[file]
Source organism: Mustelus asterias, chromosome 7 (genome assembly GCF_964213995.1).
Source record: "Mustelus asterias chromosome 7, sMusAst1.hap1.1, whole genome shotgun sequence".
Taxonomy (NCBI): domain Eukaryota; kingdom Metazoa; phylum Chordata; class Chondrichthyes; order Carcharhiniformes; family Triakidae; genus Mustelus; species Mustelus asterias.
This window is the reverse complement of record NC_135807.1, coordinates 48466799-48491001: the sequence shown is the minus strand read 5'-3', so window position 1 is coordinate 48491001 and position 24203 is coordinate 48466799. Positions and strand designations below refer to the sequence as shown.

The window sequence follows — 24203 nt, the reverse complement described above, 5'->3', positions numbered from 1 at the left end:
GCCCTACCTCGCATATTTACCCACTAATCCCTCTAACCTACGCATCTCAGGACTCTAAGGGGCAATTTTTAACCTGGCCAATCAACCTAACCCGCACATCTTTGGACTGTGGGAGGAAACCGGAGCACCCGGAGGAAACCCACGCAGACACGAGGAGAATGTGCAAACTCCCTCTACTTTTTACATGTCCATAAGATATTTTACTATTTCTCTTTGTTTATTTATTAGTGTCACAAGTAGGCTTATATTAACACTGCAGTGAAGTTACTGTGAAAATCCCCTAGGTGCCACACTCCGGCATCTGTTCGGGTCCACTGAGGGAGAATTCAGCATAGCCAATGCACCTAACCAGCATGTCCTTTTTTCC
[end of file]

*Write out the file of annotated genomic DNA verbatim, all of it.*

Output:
Source organism: Mustelus asterias, chromosome 7 (genome assembly GCF_964213995.1).
Source record: "Mustelus asterias chromosome 7, sMusAst1.hap1.1, whole genome shotgun sequence".
Taxonomy (NCBI): domain Eukaryota; kingdom Metazoa; phylum Chordata; class Chondrichthyes; order Carcharhiniformes; family Triakidae; genus Mustelus; species Mustelus asterias.
This window is the reverse complement of record NC_135807.1, coordinates 48466799-48491001: the sequence shown is the minus strand read 5'-3', so window position 1 is coordinate 48491001 and position 24203 is coordinate 48466799. Positions and strand designations below refer to the sequence as shown.

The window sequence follows — 24203 nt, the reverse complement described above, 5'->3', positions numbered from 1 at the left end:
GCCCTACCTCGCATATTTACCCACTAATCCCTCTAACCTACGCATCTCAGGACTCTAAGGGGCAATTTTTAACCTGGCCAATCAACCTAACCCGCACATCTTTGGACTGTGGGAGGAAACCGGAGCACCCGGAGGAAACCCACGCAGACACGAGGAGAATGTGCAAACTCCCTCTACTTTTTACATGTCCATAAGATATTTTACTATTTCTCTTTGTTTATTTATTAGTGTCACAAGTAGGCTTATATTAACACTGCAGTGAAGTTACTGTGAAAATCCCCTAGGTGCCACACTCCGGCATCTGTTCGGGTCCACTGAGGGAGAATTCAGCATAGCCAATGCACCTAACCAGCATGTCCTTTTTTCC